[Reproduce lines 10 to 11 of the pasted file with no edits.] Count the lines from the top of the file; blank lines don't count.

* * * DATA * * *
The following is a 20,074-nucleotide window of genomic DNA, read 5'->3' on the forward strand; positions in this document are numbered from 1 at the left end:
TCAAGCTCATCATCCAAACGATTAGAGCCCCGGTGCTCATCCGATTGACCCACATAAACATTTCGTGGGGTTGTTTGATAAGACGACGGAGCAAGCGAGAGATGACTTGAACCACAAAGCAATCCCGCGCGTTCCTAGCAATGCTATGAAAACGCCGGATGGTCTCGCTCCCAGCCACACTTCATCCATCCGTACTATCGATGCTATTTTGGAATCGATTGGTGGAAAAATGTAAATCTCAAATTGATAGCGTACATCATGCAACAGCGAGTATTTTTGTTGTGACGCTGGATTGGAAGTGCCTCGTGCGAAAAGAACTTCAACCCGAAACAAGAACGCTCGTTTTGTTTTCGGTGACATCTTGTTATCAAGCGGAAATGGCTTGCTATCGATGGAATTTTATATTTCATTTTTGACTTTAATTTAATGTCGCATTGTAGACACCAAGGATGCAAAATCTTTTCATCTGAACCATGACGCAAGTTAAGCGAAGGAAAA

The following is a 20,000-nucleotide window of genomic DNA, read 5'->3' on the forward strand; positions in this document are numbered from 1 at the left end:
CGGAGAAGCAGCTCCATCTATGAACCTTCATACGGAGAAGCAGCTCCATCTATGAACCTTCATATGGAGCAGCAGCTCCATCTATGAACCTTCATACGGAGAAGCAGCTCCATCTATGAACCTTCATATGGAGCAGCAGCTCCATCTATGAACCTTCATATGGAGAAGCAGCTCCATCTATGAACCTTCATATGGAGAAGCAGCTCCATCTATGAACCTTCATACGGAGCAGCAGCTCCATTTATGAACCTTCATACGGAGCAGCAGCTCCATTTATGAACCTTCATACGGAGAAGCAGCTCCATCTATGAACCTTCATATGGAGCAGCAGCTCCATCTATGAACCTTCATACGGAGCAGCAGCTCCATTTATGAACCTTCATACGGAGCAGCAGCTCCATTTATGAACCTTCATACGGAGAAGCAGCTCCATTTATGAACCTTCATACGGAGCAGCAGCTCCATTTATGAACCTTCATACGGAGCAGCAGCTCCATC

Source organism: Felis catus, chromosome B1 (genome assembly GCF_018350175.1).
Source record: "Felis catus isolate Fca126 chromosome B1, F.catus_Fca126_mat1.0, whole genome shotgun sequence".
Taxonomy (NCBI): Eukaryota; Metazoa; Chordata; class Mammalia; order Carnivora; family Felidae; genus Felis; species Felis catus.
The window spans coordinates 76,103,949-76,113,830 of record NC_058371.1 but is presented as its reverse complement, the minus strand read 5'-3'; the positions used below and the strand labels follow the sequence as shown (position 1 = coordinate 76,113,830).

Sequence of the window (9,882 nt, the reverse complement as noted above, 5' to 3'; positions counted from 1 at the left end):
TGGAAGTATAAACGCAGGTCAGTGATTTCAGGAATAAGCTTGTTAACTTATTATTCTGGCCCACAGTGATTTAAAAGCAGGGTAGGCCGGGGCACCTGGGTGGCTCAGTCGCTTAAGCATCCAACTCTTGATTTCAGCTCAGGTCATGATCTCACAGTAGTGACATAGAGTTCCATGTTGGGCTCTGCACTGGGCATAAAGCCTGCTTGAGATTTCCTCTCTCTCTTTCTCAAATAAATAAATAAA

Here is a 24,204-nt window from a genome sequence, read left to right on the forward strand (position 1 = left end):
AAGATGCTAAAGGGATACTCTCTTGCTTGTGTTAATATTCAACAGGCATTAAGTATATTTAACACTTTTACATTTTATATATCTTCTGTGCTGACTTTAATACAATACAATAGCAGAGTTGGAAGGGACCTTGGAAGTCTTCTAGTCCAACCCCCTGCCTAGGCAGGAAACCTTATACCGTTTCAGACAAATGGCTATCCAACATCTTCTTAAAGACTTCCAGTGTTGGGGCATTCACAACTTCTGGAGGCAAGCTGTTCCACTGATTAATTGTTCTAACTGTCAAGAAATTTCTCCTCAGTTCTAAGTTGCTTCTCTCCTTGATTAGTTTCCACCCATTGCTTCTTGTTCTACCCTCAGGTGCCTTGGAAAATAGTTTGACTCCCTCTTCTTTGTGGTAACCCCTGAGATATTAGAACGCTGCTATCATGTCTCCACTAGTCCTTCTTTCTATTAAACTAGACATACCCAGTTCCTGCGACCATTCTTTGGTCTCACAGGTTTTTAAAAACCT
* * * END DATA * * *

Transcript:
TGGAAGTATAAACGCAGGTCAGTGATTTCAGGAATAAGCTTGTTAACTTATTATTCTGGCCCACAGTGATTTAAAAGCAGGGTAGGCCGGGGCACCTGGGTGGCTCAGTCGCTTAAGCATCCAACTCTTGATTTCAGCTCAGGTCATGATCTCACAGTAGTGACATAGAGTTCCATGTTGGGCTCTGCACTGGGCATAAAGCCTGCTTGAGATTTCCTCTCTCTCTTTCTCAAATAAATAAATAAA

Here is a 24,204-nt window from a genome sequence, read left to right on the forward strand (position 1 = left end):